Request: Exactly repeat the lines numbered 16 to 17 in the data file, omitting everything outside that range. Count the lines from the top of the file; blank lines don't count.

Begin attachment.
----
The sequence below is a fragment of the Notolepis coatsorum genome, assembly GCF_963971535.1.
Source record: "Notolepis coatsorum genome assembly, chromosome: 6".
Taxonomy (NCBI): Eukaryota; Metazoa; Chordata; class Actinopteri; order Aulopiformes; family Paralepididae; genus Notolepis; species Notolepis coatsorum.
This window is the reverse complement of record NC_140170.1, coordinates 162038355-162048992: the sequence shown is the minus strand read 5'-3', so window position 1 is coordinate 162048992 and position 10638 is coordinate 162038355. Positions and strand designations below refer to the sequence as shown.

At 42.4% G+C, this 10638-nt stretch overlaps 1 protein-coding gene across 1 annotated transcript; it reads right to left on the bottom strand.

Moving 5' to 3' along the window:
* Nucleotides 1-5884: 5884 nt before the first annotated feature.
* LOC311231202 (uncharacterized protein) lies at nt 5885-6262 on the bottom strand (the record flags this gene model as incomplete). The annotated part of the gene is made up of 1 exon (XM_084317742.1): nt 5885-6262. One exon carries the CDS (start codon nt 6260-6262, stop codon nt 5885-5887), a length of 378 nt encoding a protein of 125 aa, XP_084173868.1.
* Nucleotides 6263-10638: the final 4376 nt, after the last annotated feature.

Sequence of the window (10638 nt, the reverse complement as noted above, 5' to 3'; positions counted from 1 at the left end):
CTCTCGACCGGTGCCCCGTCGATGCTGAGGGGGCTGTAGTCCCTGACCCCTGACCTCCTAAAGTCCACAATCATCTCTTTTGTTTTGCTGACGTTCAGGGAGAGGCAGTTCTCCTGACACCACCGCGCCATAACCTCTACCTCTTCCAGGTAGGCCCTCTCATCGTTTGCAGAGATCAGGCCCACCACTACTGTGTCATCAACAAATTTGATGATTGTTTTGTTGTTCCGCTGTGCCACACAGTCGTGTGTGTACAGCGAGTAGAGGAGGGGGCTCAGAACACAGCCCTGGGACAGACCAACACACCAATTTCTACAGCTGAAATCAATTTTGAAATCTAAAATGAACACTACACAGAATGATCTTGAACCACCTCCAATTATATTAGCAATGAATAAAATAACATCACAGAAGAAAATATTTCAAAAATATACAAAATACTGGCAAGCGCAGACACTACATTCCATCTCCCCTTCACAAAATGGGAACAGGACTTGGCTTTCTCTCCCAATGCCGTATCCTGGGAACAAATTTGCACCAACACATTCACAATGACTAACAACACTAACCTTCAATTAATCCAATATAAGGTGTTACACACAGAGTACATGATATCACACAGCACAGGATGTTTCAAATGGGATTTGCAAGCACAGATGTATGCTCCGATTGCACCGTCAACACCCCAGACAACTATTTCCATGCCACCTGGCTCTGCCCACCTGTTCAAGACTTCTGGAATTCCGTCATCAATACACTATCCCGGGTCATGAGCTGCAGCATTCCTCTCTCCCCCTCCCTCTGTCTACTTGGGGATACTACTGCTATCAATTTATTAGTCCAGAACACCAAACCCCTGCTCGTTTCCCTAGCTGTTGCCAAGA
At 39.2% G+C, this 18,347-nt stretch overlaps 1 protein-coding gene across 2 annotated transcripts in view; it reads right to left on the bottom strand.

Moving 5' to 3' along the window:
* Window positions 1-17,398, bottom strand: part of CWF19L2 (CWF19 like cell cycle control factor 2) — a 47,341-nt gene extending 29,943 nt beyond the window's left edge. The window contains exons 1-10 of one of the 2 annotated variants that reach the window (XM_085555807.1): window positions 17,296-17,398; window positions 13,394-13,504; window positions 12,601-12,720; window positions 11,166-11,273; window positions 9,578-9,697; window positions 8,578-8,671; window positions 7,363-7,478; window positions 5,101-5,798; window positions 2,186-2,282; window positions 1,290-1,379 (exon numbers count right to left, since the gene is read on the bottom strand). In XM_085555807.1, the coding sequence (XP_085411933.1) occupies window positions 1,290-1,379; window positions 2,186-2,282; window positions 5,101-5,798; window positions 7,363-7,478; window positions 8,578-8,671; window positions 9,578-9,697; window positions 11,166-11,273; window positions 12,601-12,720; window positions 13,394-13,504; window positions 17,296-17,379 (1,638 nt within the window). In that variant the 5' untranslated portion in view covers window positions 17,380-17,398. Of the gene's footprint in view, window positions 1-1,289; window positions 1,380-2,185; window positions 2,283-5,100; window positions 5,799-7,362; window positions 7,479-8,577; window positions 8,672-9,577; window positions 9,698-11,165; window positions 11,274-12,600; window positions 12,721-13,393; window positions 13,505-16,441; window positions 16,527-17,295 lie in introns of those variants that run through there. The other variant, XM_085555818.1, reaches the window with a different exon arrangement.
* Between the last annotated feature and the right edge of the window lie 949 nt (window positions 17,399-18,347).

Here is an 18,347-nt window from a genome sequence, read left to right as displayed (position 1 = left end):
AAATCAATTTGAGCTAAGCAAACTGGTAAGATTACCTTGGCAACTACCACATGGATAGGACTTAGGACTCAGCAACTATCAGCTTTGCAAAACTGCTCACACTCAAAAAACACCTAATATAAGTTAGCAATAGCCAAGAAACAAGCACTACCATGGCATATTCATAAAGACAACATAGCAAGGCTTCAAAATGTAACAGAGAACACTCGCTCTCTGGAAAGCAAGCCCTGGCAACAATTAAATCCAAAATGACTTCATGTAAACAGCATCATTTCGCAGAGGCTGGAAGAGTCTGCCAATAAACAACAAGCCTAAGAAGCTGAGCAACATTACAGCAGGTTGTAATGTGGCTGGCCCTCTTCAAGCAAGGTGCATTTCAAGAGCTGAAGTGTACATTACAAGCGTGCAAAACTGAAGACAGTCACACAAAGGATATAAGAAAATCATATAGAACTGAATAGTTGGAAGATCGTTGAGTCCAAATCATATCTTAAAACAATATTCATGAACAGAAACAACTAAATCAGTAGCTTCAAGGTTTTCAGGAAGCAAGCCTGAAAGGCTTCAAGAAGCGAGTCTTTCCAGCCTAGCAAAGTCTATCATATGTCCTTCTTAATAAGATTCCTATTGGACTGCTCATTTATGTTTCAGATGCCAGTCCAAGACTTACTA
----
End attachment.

Here is an 18,347-nt window from a genome sequence, read left to right as displayed (position 1 = left end):
AAATCAATTTGAGCTAAGCAAACTGGTAAGATTACCTTGGCAACTACCACATGGATAGGACTTAGGACTCAGCAACTATCAGCTTTGCAAAACTGCTCACACTCAAAAAACACCTAATATAAGTTAGCAATAGCCAAGAAACAAGCACTACCATGGCATATTCATAAAGACAACATAGCAAGGCTTCAAAATGTAACAGAGAACACTCGCTCTCTGGAAAGCAAGCCCTGGCAACAATTAAATCCAAAATGACTTCATGTAAACAGCATCATTTCGCAGAGGCTGGAAGAGTCTGCCAATAAACAACAAGCCTAAGAAGCTGAGCAACATTACAGCAGGTTGTAATGTGGCTGGCCCTCTTCAAGCAAGGTGCATTTCAAGAGCTGAAGTGTACATTACAAGCGTGCAAAACTGAAGACAGTCACACAAAGGATATAAGAAAATCATATAGAACTGAATAGTTGGAAGATCGTTGAGTCCAAATCATATCTTAAAACAATATTCATGAACAGAAACAACTAAATCAGTAGCTTCAAGGTTTTCAGGAAGCAAGCCTGAAAGGCTTCAAGAAGCGAGTCTTTCCAGCCTAGCAAAGTCTATCATATGTCCTTCTTAATAAGATTCCTATTGGACTGCTCATTTATGTTTCAGATGCCAGTCCAAGACTTACTA